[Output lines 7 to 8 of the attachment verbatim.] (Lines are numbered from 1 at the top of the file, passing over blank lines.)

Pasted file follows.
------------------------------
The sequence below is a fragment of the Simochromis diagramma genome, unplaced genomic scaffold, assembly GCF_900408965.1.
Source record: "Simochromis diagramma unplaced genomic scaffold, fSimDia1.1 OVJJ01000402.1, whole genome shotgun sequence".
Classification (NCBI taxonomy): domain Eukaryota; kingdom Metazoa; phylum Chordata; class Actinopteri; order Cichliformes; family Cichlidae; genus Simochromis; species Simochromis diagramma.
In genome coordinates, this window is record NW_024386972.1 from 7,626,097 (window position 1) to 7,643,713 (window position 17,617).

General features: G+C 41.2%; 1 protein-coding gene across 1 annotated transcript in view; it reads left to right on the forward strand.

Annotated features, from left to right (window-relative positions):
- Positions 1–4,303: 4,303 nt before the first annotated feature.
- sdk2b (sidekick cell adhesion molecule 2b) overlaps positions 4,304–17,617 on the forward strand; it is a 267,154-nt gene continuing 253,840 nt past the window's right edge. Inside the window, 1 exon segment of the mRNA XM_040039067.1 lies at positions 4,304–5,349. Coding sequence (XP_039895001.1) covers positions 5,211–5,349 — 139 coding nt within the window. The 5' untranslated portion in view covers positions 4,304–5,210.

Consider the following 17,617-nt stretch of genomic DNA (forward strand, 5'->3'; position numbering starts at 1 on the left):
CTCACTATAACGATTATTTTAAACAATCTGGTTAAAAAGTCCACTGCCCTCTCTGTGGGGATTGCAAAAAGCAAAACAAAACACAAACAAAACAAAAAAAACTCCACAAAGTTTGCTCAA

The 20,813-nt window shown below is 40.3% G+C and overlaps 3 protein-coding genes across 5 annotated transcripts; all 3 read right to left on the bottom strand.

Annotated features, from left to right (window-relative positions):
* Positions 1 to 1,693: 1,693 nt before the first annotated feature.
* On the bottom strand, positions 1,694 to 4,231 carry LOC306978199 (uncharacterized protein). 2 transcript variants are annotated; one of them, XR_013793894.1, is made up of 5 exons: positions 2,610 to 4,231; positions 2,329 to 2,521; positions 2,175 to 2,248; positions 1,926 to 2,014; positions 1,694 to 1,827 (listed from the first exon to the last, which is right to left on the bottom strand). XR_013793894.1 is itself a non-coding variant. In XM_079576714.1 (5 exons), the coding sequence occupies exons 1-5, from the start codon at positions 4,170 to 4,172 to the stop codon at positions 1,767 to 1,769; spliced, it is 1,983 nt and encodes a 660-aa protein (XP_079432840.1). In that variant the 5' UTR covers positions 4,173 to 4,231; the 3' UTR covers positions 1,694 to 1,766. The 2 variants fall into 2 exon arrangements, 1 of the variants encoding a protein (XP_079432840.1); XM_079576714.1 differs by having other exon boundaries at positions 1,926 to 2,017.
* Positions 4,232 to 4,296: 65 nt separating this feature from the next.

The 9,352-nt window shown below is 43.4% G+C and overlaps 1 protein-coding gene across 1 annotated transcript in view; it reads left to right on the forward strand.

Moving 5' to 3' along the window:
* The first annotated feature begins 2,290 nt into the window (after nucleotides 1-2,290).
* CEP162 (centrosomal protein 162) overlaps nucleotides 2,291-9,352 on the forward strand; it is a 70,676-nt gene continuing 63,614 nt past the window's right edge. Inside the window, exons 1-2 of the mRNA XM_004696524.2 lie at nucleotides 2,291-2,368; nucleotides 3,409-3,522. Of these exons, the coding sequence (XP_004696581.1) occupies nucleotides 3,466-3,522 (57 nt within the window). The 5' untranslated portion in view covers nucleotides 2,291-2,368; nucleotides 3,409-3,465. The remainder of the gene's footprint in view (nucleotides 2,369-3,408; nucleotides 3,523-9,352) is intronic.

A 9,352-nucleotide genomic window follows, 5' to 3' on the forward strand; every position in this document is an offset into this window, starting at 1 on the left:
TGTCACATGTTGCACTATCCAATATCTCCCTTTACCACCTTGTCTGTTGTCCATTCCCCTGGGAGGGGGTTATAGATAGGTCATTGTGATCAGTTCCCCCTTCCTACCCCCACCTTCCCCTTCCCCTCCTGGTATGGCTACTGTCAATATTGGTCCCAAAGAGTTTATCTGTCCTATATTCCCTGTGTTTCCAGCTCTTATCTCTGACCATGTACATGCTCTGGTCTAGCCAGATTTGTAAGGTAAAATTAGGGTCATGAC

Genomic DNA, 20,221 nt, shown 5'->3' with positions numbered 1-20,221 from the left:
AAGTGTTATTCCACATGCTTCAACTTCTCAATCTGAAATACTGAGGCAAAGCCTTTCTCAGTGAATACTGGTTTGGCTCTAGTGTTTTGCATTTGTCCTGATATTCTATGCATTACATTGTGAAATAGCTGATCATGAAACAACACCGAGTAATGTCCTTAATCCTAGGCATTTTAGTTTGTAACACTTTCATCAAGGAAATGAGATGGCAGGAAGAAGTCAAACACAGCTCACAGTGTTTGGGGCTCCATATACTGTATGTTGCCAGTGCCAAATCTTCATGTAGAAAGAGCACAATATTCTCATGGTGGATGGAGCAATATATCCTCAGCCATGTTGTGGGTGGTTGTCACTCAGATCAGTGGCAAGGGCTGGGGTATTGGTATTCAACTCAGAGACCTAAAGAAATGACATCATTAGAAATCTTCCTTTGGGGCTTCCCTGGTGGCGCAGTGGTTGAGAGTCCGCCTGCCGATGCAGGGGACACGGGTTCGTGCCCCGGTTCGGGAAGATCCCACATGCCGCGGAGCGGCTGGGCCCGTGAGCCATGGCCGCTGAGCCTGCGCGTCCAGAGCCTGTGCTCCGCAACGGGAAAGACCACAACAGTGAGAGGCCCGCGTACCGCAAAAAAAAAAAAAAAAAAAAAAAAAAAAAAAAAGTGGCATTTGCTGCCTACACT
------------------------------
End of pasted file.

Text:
- Positions 1–4,303: 4,303 nt before the first annotated feature.
- sdk2b (sidekick cell adhesion molecule 2b) overlaps positions 4,304–17,617 on the forward strand; it is a 267,154-nt gene continuing 253,840 nt past the window's right edge. Inside the window, 1 exon segment of the mRNA XM_040039067.1 lies at positions 4,304–5,349. Coding sequence (XP_039895001.1) covers positions 5,211–5,349 — 139 coding nt within the window. The 5' untranslated portion in view covers positions 4,304–5,210.